If you want to go beyond the SAP-delivered solution, and most companies do, look at a third-party reporting vendor. Most have added Payroll Control Center functionality that can be used on-premise and then in SAP SuccessFactors Employee Central Payroll. Using the third-party vendors will reduce your time to go-live compared with the time it would take with custom development.
Comment From Debbie R: Our payroll is on premise. Can Payroll Control Center still be used?
Mike Timm: Yes, Payroll Control Center is an add-on you can use on-premise. SAP provides a rapid delivery option, and the last time I looked, it had 34 delivered audits.
Comment From Janet B: To use the add-on, are there any services that need to be activated? What is needed to add to the IMG, assuming there are IMG activities?
Mike Timm: Payroll Control Center IMG nodes are added during the implementation of the Enhancement Package process. If you want to read some very good guides on how to get Payroll Control Center up and running quickly, Imran Sajid has several blog posts and has presented at several conferences on the process.
Comment From Cyndi G: What are the business benefits for implementing the Payroll Control Center?
Mike Timm: The benefits can vary from customer to customer. If you haven't implemented process models and are constantly having fires to put out, Payroll Control Center may be a very good candidate. You can use the Payroll Control Center to identify issues earlier in the payroll process, more easily monitor issue resolution, and automate steps.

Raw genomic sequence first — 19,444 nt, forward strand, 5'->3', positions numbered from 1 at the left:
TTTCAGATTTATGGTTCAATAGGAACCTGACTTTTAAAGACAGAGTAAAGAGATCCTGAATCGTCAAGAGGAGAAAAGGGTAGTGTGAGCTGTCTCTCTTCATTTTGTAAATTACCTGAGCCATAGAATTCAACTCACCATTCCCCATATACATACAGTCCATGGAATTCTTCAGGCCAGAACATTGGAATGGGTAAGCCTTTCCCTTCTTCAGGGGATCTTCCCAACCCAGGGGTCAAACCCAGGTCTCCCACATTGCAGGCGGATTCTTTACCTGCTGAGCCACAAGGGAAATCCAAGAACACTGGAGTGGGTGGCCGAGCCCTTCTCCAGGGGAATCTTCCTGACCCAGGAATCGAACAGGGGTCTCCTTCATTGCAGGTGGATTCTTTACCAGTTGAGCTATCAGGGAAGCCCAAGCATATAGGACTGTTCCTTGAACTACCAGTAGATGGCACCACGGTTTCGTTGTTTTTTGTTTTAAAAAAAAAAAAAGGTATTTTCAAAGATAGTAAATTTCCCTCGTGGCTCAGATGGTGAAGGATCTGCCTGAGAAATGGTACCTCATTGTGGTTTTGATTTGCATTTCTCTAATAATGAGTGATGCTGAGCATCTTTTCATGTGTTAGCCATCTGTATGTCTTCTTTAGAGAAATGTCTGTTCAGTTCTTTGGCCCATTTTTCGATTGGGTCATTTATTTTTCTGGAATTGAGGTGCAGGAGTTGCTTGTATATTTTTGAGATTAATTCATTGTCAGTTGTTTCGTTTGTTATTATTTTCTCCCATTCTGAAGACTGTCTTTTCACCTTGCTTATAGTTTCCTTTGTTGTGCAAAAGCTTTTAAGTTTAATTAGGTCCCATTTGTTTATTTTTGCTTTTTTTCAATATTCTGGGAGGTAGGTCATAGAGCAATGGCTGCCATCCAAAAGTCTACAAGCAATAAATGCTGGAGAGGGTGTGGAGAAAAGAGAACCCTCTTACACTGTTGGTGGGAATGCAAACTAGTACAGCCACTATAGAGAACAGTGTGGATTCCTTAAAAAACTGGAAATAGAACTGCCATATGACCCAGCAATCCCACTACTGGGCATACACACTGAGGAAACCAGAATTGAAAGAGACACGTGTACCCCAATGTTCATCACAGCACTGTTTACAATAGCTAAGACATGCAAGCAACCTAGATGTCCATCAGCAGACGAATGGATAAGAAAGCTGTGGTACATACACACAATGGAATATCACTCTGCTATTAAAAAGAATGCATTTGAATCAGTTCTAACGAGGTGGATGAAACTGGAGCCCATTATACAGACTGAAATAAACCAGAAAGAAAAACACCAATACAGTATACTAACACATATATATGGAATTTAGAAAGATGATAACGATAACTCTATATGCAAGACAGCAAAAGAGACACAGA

Comment From Sharon: Is there hard data that has been documented to show a reduction in the time for running payroll when Payroll Control Center is enabled?
Mike Timm: There are some white papers on Payroll Control Center that have been published discussing how specific customers have seen good improvement in processes.
Comment From Odia: Which functionalities can we use to better analyze the Support Packages installation processes?
Mike Timm: SAP provides some basic tasks to follow for Support Package process installation. However, the basics do not typically make the payroll professional very comfortable.
There are third-party reporting tools that you can use to help the process. I know of one where we can run payroll, download a report, rerun payroll after the Support Packages are added, and compare the new payroll results against the downloaded report. We see exactly what has changed.
Otherwise, using good repeatable test scripts is your best option.
Comment From James: Can you explain the benefits of third-party remittance in more detail?
Mike Timm: Third-party remittances allow us to link wage types in payroll to vendors in accounts payable. When we run payroll with a third-party remittance, the process postings are made to vendors based on the links we set up. Depending on authorizations, we can see line items posted to the vendor and tie back to specific employee payrolls.
The third-party remittance process also tags payroll results as being processed. This feature makes reconciliations easier because we can identify payroll results that may not have been posted to a vendor.